The Town of Sackville has formally rejected municipal amalgamation with nearby communities in the Tantramar region.
In a letter to Daniel Allain, the provincial minister responsible for municipal reform, Sackville recommends retaining its independent status as “a new kind of small town.”
The letter states bluntly: “Sackville does not feel amalgamation is a realistic solution and would object to any forced amalgamation.”
Instead, it suggests that surrounding communities be incorporated into a regional government overseen by a county council similar to ones in Nova Scotia.[efn_note] The nearby Municipality of Cumberland is an example. It combines the former towns of Springhill and Parrsboro with smaller villages and rural areas and is governed by a mayor and eight-member county council. The Town of Amherst, however, retains its status as an independent regional hub.[/efn_note]
“This model would allow incorporated municipalities such as Sackville to deal with an equivalent government on any form of shared services,” the letter adds.
It notes that the recent provincial Green Paper on municipal reform focuses on the lack of democratic representation in local service districts (LSDs), which do not elect a mayor and council, but are governed by provincial officials in Fredericton.
“The governance structure of unincorporated areas [LSDs] is presented as a major problem in the Green Paper,” Sackville’s letter points out.
“We strongly agree with this position and would suggest that some form of regional government be explored so that local representation can be established within these currently unincorporated areas.”
Although the letter does not name specific communities, there are nine local service districts in the Tantramar region that include places such as Midgic, Westcock, British Settlement and Wood Point.
In a comprehensive report on municipal reform in 2008, Commissioner Jean-Guy Finn suggested that Sackville join with the nine LSDs along with the villages of Port Elgin and Dorchester to form one municipality within a regional service district.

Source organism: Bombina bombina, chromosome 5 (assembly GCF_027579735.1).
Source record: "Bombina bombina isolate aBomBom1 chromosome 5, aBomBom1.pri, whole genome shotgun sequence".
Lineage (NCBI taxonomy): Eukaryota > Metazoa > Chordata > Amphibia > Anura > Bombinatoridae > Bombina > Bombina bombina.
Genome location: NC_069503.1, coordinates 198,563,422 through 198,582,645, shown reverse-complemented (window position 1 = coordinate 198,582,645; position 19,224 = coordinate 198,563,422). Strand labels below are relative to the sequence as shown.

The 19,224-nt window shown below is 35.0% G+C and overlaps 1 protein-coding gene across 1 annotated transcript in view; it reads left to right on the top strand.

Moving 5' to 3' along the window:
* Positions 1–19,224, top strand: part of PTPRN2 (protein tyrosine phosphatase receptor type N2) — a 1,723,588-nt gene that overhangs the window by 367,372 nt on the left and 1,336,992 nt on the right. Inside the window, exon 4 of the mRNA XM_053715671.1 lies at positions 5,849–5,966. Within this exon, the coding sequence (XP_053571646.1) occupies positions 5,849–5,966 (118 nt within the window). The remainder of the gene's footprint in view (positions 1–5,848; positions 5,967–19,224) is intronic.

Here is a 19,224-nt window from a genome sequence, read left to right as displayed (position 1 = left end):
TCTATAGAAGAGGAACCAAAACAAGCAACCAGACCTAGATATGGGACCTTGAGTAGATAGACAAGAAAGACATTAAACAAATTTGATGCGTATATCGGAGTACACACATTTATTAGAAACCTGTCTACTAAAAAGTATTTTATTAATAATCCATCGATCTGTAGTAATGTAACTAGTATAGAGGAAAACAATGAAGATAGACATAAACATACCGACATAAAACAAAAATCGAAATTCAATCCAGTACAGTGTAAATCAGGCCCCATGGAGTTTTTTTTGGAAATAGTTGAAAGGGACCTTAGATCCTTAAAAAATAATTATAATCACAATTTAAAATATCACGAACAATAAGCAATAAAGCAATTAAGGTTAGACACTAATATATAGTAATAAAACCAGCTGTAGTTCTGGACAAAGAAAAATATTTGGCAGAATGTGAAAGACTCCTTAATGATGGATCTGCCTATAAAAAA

However, in its letter to the the minister, Sackville portrays itself as an independent regional centre with a hospital, university and a variety of cultural assets such as museums, galleries and creative artists.
The letter also mentions the town’s “innovative employers in the industrial sector.”
It adds: “We are a hub for the surrounding region and residents, who visit Sackville for groceries, banking, medical appointments and access to government services such as the Post Office, Service New Brunswick and the Southeast Regional Service Commission.”
At a special meeting last night, Sackville Town Council discussed a draft of the letter and authorized Mayor Mesheau to sign a final version that will include councillors’ suggestions for stronger language on the urgent need to take action on climate change and to respect the rights and status of First Nations peoples.
UPDATE: At the urging of Councillor Sabine Dietz, the final letter includes this reference to climate change under the heading Land Use Planning:
New Brunswick needs a provincial planning framework that addresses the most important issue facing our province, climate change. How we plan for climate change will impact other issues such as urban sprawl, coastal development, floodplains, health and built environment, infrastructure investments and transportation planning, resource developments and agriculture. All of these areas have a provincial interest.
The final letter also contains a sentence under the heading Other Observations that was suggested by Councillor Andrew Black:
We strongly recommend that the Province consider the Truth and Reconciliation Commission of Canada: Calls to Action as they move forward with Local Governance Reform.
To read the letter, posted on the town’s website, click here.
This is the first in a two-part series about Sackville’s latest position on municipal reform.